Reaction To Assembly Passage of the 2015-2017 State Budget

The State Assembly passed the 2015-2017 state budget early Thursday morning on a 52-46 vote. Eleven Republicans joined every Democrat in voting against it. The budget bill, Senate Bill 21, now heads to the Governor. Below is a sampling of reactions to the budget bill:

Passage of Budget

“I am pleased that the Assembly gave final legislative approval to this solid budget that continues to reform Wisconsin and move our state forward.  The new two-year spending plan increases aid to K-12 schools, freezes UW tuition, fully funds SeniorCare and freezes property taxes. This budget is good for Wisconsin and its taxpayers.”

-Robin Vos, Speaker of the Assembly (R)

“My Democratic colleagues who have heard from citizens from across the state have told us how damaging this Republican budget is to their livelihoods and their communities, so we offered many amendments that were true to Wisconsin values. Unfortunately every Democratic amendment was rejected – nearly every one on a party-line vote – as Republicans passed up every opportunity to make this budget better.”

-Peter Barca, Minority Leader of the Assembly (D)

“In short, this budget reduces state borrowing to the lowest level in nearly three decades, while ensuring that our state’s seniors, natural resources, schools and other vital programs are protected. I’m proud to have voted in favor of this budget and real, bold, fiscal reforms that will allow us to continue to operate within our means as a state.”

-Jesse Kremer, State Assemblyman (R)

“This budget cuts $250 million from our universities, including $12 million from UW-Stevens Point over the next two years. It takes millions of dollars away from our public schools and gives it to private unaccountable voucher schools. It dismantles a long-term care system that seniors and people with disabilities rely on for their independence and quality of care. And it lowers wages and attacks Wisconsin workers’ right to a weekend.”

-Katrina Shankland, State Assemblywoman (D)

“We simplified our state’s tax code, imposed no new taxes, and ensured this budget carries the lowest amount of state borrowing in 30 years. SeniorCare’s funding will be maintained at its current level, deleting the governor’s plan to reduce its funding by almost $94 million over the biennium.”

-Dave Murphy, State Assemblyman (R)

“Republicans have outdone themselves with this budget. Not only have they launched a war on workers or a war on education, a war on science or on women or on voters, a war on the poor or a war on the middle class, but by passing this budget, Republicans launched an all-out war on Wisconsin and our long-held Wisconsin values.”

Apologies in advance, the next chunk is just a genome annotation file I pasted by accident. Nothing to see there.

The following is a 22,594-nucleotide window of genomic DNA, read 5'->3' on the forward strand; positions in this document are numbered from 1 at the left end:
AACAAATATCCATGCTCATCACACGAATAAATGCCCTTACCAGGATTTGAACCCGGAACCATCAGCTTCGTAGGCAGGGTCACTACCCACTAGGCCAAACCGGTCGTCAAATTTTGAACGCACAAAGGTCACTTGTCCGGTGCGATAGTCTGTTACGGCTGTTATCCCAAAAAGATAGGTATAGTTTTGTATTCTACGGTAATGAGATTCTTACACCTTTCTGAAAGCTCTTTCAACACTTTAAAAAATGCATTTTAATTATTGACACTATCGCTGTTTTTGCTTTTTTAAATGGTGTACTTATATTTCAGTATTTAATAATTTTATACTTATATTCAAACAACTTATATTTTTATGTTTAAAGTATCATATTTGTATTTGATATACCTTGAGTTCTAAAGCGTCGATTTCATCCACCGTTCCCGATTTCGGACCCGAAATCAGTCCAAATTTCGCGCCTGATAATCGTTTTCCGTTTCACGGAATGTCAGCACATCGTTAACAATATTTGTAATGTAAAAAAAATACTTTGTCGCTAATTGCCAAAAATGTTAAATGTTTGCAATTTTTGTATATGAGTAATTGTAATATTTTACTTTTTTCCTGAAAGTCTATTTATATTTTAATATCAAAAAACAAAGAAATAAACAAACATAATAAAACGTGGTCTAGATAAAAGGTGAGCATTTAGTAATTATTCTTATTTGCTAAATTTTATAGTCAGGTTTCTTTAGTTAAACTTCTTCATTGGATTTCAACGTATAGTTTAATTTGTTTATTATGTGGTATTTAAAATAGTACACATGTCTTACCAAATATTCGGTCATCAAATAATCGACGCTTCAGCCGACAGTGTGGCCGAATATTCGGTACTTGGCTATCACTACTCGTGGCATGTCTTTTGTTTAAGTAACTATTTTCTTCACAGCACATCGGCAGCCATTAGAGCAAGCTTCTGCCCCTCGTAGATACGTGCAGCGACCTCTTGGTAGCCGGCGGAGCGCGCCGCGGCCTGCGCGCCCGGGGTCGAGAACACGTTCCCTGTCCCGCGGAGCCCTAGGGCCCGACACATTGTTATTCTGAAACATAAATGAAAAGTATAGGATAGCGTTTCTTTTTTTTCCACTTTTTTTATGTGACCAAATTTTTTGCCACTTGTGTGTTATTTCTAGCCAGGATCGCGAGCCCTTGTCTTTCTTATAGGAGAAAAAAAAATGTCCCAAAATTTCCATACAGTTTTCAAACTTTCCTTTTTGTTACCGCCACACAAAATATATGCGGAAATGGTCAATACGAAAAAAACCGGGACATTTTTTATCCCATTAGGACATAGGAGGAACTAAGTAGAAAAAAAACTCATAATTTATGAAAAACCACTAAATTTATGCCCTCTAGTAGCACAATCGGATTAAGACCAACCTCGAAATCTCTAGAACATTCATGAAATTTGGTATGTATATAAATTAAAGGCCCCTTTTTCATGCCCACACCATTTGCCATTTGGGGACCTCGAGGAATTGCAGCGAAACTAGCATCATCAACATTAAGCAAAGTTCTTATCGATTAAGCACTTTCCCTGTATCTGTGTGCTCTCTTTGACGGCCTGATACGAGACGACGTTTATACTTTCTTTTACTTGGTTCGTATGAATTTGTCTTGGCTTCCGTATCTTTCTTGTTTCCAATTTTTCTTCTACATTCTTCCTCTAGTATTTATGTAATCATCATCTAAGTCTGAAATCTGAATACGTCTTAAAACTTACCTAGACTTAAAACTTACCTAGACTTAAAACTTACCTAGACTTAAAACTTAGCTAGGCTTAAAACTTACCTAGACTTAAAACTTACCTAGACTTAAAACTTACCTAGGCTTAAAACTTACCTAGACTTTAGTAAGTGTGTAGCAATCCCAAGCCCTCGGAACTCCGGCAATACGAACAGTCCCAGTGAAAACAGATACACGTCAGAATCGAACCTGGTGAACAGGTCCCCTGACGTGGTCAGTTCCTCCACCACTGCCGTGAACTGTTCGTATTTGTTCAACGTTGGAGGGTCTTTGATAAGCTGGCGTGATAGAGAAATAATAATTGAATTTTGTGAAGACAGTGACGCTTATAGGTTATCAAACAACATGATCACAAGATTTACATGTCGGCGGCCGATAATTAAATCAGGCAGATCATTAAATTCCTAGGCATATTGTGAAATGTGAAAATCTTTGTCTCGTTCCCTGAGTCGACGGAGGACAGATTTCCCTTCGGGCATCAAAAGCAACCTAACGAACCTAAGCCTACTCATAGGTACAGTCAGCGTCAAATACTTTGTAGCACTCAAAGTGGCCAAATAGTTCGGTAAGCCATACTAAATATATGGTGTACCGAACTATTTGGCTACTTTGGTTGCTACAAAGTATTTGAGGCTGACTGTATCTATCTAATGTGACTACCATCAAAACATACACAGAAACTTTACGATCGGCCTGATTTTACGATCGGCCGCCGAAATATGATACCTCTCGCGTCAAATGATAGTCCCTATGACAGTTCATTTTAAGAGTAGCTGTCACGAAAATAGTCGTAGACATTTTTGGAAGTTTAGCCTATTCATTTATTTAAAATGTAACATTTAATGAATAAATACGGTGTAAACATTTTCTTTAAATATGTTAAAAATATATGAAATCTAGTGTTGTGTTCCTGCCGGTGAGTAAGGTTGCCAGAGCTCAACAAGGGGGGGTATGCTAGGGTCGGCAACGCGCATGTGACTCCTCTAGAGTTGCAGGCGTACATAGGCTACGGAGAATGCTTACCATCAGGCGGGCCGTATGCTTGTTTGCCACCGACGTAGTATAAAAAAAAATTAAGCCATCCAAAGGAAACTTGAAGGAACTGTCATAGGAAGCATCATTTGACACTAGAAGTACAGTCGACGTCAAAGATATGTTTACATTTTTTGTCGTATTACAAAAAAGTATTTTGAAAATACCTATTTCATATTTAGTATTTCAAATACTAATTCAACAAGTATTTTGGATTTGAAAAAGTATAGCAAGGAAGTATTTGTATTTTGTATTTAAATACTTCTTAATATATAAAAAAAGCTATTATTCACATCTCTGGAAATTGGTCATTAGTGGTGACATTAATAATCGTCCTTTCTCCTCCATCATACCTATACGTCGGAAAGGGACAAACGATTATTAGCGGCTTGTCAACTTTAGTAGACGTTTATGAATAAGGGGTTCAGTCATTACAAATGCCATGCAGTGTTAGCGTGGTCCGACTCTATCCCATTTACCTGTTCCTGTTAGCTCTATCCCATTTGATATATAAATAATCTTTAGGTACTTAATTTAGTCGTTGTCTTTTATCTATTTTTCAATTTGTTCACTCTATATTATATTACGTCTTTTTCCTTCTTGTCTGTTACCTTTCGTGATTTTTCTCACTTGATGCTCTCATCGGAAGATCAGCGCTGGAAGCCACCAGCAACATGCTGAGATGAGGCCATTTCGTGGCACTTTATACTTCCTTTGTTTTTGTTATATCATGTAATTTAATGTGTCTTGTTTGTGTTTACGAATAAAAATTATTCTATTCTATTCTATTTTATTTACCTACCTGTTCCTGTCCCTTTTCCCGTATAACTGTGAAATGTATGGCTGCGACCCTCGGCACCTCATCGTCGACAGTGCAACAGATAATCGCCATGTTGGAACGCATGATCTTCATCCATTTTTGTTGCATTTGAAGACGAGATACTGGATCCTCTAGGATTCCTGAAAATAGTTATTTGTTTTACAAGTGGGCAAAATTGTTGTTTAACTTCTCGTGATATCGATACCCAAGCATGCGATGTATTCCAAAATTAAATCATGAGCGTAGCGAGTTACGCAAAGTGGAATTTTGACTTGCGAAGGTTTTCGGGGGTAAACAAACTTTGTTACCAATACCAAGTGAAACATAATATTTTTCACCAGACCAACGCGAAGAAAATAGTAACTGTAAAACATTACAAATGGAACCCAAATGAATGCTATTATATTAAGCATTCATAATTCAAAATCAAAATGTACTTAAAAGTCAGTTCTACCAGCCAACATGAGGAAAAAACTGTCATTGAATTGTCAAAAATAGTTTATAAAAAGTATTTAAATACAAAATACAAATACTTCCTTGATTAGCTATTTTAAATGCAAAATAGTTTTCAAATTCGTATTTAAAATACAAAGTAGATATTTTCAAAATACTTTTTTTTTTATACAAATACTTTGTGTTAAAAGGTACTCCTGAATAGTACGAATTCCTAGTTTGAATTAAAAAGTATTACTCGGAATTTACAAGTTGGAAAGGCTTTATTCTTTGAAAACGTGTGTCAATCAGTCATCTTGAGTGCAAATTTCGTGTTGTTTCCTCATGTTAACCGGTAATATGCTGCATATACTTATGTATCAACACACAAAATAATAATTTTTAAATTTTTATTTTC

-Lisa Subeck, State Assemblywoman (D)

“This state budget continues our strong record of enacting bold government reforms that result in a balanced budget without raising taxes. Wisconsin middle class families and taxpayers win under this budget that reduces the tax burden and freezes college tuition.”

-Tyler August, State Assemblyman (R)

“Worst. Budget. Ever. This budget is the worst ever for Wisconsin. It is the worst for higher education and our superb University of Wisconsin, the worst for K-12 public education, and the worst for the standards of the teaching profession.”

-Dianne Hesselbein, State Assemblywoman (D)

Prevailing Wage Reform

“I am very excited that this budget includes full repeal of prevailing wage mandates on all local governments, which will save taxpayers hundreds of millions of dollars each year in artificially high costs for public projects. This change will reduce long term debt and improve budget flexibility for every form of local government- from school districts and counties, to towns, villages, cities and technical colleges.”

-Andre Jacque, State Assemblyman (R)

“This budget also sees the first significant reform to the prevailing wage laws since their implementation eighty four years ago during the great depression. This budget will exclude all local governmental entities from this archaic law, leaving hundreds of millions of dollars in the communities to be better used on other projects or tax decreases for our constituents.”

-Bob Gannon, State Assemblyman (R)